In my work as a consultant, I also use triggering techniques to prepare myself mentally and physically to take the right actions during the day ready for the day. As I did when serving, I use deep breathing to cue a relatively relaxed physical state that is easier to maintain throughout the day helping me to stay calm and focused on the people I am with and what we are trying to achieve. I also often create a mental roadmap as a triggering device that is somewhat analogous to the arrows I used to trigger the right kind of serve.  When I start the day by creating a roadmap, I don’t have to worry much about forcing the day toward the desired destination. When I encounter certain milestones during a conversation or routine, that milestone reminds me of what comes next so that I can step back for a moment and sense where to go next in order to move things in toward the desired destination.

You can use different triggers to induce different physical and mental states depending on the situation and goal. For example, during graduate school I did a lot of the research and writing for my thesis in a specific coffee shop. At some point, I realized that sitting in that coffee shop made it easier for me to focus. I had spent so much time reading and writing there that I had come to associate coffee shops in general but that chain in particular with reading and writing. As a mobile professional, this is a pretty handy association (and a pretty solid business strategy for a coffee chain as well). Wherever I go in the world when I feel a need to sit and focus, I can usually find one of this chain’s shops or a similar shop where I find it easy to sit down and get something done.

E stands for engaging.

R stands for routinizing.

This is part intention and part discovery

Each of us has some natural candidates for ideas, people or images that we can use as anchors. The sensible place to start when searching for an anchor is your real life. Your elephant can serve as a guide. Where does your mind naturally drift to when you are alone?  Who do you think about? What dreams or goals come back to you out-of-the-blue even when you haven’t taken action on them in a while. Paradoxically, while your anchors may be consistent over many years or even decades, you don’t always “feel” their importance. This is where your rider can help you to remember through conscious repetition. When you think you have identified your anchors, create a routine to come back to them as a part of a morning or mid-day routine. Taking the time to remember your anchors may distract you momentarily from the task at hand, but returning to the task after you have remembered your anchors can help you engage on what you need to get done. Your anchors provide an answer to the question: “Why am I doing this?”  When you have an answer to the WHY question, it is easier to focus on finding the right frame of reference on WHAT you need to do and HOW you want to do it.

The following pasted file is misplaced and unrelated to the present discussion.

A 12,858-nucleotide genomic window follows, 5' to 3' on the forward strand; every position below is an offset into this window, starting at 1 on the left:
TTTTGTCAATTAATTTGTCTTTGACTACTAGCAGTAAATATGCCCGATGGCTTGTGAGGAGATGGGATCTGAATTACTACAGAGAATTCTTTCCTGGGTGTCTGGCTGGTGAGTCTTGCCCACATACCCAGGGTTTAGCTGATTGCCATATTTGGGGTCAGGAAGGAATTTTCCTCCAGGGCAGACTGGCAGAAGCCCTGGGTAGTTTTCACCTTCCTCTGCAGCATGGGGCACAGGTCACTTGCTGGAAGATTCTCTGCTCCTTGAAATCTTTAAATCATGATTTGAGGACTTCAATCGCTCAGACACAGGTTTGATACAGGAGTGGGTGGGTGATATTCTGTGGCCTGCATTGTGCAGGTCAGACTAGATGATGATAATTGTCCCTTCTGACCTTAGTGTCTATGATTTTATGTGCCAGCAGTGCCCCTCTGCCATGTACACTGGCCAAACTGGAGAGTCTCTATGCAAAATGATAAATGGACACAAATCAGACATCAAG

For information on applications of the Nudge concept, see:

Nudge: Improving Decisions about Health, Wealth, and Happiness is a book written by University of Chicago economist Richard H. Thaler and Harvard Law School Professor Cass R. Sunstein, first published in 2008.

From Freakonomics Radio, How to Save $32 Million in One Hour (Ep. 397) interview with Sabrina Cohen-Hatton, Chief Fire Officer of West Sussex Fire and Rescue Services (and author of “The Heat of the Moment: Life and Death Decision-Making from a Firefighter”)


For information on Goldsmith’s Triggers concept, see:

“So the decision-control process is essentially a rapid mental check where commanders ask themselves: Why am I doing this? What’s my goal? How does this link up with what I’m trying to achieve? And they then ask themselves: What do I expect to happen? And then finally: How does the benefit justify the risk? When commanders were using this process, we measured the latency between the time it took to make a decision and action it, and there was no increase. So it didn’t slow down decision-making. So that was really good. But what we also found was it increased their levels of situational awareness quite significantly.” -Sabrina Cohen-Hatton, Chief Fire Officer of West Sussex Fire and Rescue Services (and author of “The Heat of the Moment: Life and Death Decision-Making from a Firefighter”) explaining an application of “behavioral nudges” to help firefighters make better field decisions.

For more information on more comprehensive programs in self-management for peak performance, see Jim Loehr’s books: 

The Power of Full Engagement

Stress for Success

© Dana Cogan, 2024, all rights reserved.